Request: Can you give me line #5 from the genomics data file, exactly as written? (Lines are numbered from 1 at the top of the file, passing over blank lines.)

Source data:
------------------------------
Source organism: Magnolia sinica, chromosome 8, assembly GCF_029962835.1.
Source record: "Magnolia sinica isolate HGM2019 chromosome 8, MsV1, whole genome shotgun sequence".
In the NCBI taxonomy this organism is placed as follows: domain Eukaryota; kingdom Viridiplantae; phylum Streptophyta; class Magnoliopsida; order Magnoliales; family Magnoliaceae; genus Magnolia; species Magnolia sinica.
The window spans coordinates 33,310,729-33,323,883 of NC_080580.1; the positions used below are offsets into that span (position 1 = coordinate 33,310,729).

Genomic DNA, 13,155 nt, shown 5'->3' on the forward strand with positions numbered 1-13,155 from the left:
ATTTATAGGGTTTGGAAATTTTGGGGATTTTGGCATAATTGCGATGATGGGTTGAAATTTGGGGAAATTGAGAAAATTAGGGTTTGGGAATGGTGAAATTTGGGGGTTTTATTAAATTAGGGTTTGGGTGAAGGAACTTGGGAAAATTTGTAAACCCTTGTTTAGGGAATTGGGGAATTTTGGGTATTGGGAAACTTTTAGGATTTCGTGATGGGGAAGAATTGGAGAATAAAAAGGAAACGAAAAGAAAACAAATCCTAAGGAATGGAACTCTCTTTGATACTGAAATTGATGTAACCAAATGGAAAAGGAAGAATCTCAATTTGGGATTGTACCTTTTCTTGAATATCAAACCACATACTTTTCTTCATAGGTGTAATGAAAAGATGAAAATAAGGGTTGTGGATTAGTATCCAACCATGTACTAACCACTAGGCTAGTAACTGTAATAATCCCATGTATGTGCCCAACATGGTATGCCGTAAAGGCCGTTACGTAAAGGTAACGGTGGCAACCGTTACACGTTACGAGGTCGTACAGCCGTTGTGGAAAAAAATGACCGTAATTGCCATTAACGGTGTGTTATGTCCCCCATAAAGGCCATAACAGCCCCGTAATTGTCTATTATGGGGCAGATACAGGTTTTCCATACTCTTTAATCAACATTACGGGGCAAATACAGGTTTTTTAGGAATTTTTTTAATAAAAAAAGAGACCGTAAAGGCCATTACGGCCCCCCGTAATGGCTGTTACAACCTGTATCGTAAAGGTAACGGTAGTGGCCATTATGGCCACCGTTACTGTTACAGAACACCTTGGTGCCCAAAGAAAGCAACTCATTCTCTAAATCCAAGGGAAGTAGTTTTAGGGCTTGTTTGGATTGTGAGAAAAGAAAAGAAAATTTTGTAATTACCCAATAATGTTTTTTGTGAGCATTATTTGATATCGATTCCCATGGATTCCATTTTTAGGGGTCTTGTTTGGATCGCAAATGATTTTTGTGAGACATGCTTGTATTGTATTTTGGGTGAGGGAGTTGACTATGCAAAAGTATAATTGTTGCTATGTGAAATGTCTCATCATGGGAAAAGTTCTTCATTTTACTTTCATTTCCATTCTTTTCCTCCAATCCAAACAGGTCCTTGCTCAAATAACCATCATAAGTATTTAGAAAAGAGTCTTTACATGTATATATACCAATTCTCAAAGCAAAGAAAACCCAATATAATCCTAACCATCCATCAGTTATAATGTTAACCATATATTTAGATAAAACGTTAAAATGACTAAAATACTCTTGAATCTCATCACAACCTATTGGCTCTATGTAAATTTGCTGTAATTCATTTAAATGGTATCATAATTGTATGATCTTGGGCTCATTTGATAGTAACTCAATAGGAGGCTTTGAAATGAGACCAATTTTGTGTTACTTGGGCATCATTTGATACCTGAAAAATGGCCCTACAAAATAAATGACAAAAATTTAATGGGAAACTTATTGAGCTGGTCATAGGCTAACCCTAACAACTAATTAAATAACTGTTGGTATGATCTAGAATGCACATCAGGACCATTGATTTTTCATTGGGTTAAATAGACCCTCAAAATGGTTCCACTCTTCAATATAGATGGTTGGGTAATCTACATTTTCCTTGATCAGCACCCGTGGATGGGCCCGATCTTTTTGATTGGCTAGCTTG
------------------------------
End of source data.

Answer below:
Genomic DNA, 13,155 nt, shown 5'->3' on the forward strand with positions numbered 1-13,155 from the left: